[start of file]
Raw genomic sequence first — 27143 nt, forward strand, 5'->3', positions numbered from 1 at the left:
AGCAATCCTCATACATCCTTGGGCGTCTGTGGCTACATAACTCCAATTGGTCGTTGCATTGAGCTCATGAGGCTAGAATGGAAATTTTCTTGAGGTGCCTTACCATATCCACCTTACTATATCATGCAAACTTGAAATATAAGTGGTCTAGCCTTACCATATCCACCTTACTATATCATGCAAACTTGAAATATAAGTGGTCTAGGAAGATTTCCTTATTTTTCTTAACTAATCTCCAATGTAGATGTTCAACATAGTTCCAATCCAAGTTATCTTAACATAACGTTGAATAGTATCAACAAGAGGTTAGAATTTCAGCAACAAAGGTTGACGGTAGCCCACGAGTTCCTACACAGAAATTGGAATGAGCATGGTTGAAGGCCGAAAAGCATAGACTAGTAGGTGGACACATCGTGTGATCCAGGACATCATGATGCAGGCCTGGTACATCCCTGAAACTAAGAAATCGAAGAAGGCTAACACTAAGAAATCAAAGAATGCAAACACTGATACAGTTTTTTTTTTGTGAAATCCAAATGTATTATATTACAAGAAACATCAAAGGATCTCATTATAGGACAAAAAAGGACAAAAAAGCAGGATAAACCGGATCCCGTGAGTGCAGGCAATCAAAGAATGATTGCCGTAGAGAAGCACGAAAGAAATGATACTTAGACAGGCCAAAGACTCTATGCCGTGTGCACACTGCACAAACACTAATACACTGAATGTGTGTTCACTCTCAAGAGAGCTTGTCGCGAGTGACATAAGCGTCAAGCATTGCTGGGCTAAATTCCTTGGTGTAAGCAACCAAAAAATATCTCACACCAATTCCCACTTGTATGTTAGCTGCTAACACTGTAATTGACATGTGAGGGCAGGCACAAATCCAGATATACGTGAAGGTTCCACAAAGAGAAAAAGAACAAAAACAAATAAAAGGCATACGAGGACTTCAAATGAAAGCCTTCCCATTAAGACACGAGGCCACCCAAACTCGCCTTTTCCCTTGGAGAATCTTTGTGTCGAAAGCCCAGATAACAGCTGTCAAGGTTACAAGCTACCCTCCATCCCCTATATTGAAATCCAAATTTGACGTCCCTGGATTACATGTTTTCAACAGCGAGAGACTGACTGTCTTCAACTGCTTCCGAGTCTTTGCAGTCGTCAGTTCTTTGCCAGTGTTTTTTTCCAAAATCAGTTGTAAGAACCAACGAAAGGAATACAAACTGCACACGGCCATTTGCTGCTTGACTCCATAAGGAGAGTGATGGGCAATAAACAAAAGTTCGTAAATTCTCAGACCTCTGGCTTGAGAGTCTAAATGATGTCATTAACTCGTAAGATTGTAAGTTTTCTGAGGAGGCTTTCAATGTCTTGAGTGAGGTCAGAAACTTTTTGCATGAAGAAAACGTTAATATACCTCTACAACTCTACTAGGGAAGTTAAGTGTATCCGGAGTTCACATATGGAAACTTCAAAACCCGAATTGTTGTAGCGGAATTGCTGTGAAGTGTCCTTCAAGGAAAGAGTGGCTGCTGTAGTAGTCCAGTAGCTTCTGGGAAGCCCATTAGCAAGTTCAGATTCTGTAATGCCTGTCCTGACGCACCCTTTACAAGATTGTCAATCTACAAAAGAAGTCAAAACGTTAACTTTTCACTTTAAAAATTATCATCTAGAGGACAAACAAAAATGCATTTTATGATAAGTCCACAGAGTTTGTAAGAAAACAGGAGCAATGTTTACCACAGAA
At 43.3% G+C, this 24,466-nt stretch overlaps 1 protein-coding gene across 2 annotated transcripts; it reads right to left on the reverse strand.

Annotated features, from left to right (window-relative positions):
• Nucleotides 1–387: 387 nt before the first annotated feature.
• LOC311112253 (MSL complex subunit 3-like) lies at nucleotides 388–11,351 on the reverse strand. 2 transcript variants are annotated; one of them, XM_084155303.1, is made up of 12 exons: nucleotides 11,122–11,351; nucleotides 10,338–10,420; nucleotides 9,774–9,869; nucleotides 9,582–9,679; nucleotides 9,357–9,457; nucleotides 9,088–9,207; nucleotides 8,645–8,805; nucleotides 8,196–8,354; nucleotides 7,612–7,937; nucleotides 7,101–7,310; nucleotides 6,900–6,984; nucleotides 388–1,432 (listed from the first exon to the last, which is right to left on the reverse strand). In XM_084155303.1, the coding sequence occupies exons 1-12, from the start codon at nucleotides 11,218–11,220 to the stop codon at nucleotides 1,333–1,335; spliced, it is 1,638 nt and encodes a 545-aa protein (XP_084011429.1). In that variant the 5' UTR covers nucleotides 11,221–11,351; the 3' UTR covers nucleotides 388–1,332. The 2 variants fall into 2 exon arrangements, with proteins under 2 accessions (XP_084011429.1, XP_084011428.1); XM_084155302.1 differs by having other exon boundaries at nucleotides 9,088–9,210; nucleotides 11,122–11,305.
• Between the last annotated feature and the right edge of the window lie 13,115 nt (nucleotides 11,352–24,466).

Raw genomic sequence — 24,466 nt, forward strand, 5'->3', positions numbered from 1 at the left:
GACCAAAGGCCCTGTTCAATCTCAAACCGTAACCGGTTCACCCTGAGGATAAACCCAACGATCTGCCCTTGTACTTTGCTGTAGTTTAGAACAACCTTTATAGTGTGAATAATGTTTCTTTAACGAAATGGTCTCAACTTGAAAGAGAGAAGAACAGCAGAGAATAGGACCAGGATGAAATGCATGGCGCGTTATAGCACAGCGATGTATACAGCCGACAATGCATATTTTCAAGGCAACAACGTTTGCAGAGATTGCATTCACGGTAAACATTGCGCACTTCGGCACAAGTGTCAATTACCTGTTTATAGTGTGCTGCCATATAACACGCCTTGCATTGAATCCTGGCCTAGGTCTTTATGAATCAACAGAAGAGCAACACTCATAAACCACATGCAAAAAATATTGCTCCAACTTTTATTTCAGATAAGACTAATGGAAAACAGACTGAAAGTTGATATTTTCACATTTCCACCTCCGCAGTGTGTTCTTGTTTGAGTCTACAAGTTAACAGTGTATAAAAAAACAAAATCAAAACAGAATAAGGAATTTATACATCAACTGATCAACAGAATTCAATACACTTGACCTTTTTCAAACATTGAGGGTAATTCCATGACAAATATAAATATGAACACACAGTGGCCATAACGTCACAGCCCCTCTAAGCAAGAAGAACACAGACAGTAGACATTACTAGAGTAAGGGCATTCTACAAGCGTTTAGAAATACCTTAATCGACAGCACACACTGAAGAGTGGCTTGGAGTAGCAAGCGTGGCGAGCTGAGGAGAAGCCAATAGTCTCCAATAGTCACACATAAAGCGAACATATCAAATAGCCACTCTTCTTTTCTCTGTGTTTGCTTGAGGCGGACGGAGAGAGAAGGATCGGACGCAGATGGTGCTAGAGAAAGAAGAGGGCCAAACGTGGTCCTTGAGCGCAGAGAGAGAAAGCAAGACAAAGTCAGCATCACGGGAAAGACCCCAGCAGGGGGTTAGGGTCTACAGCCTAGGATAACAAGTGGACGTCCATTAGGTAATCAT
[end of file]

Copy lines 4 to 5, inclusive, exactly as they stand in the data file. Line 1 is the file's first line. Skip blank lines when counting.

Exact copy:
Annotated features, from left to right (window-relative positions):
• Nucleotides 1–387: 387 nt before the first annotated feature.